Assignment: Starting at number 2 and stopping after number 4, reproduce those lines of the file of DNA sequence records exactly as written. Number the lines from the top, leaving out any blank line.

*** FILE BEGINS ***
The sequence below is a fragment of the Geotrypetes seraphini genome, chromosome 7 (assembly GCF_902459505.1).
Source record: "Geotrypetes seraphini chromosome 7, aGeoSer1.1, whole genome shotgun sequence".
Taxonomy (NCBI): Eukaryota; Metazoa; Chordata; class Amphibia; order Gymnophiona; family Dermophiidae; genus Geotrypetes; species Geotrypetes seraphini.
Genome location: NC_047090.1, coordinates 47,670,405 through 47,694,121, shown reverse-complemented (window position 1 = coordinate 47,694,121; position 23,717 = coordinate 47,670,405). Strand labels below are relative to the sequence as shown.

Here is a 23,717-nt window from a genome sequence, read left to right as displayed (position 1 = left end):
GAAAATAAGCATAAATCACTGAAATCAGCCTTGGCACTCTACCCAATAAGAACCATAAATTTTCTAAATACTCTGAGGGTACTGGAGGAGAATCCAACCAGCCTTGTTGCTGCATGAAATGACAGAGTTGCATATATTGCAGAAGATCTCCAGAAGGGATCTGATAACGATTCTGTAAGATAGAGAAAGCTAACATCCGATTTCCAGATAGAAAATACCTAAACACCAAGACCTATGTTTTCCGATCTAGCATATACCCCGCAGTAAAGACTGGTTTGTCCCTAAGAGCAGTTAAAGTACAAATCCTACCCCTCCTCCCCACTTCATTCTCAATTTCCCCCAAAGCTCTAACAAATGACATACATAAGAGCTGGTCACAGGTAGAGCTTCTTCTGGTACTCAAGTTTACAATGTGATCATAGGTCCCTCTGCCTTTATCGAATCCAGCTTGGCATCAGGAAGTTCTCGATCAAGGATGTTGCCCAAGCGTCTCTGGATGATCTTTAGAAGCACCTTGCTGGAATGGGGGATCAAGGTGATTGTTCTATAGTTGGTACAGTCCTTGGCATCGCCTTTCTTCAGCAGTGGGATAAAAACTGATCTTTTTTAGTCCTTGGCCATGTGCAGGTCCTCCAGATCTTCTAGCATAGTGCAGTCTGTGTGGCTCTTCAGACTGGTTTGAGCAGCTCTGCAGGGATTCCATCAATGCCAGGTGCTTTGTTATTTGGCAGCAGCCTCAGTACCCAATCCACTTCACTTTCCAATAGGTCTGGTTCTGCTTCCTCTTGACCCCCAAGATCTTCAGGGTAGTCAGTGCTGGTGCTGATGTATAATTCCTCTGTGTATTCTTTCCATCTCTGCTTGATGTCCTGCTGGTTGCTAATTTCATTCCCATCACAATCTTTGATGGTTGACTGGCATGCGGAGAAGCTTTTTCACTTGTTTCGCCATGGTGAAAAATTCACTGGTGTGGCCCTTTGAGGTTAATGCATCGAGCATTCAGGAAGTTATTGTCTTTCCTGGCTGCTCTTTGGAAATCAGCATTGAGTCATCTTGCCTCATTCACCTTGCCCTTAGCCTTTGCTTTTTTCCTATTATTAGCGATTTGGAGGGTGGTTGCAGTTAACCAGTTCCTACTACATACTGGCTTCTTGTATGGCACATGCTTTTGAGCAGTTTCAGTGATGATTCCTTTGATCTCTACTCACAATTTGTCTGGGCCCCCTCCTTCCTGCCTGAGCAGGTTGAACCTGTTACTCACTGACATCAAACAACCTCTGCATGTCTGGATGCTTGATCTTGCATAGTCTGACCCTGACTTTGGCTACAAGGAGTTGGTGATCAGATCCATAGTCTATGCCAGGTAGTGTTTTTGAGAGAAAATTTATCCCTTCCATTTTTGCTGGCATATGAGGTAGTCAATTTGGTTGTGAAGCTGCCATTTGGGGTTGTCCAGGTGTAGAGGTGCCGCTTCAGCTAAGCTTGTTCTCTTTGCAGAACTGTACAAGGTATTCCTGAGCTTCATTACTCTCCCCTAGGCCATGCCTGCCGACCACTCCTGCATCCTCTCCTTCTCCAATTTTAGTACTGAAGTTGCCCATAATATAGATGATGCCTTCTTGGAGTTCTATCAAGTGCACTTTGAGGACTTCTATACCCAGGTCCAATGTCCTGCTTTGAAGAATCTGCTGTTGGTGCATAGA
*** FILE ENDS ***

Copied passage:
Source record: "Geotrypetes seraphini chromosome 7, aGeoSer1.1, whole genome shotgun sequence".
Taxonomy (NCBI): Eukaryota; Metazoa; Chordata; class Amphibia; order Gymnophiona; family Dermophiidae; genus Geotrypetes; species Geotrypetes seraphini.
Genome location: NC_047090.1, coordinates 47,670,405 through 47,694,121, shown reverse-complemented (window position 1 = coordinate 47,694,121; position 23,717 = coordinate 47,670,405). Strand labels below are relative to the sequence as shown.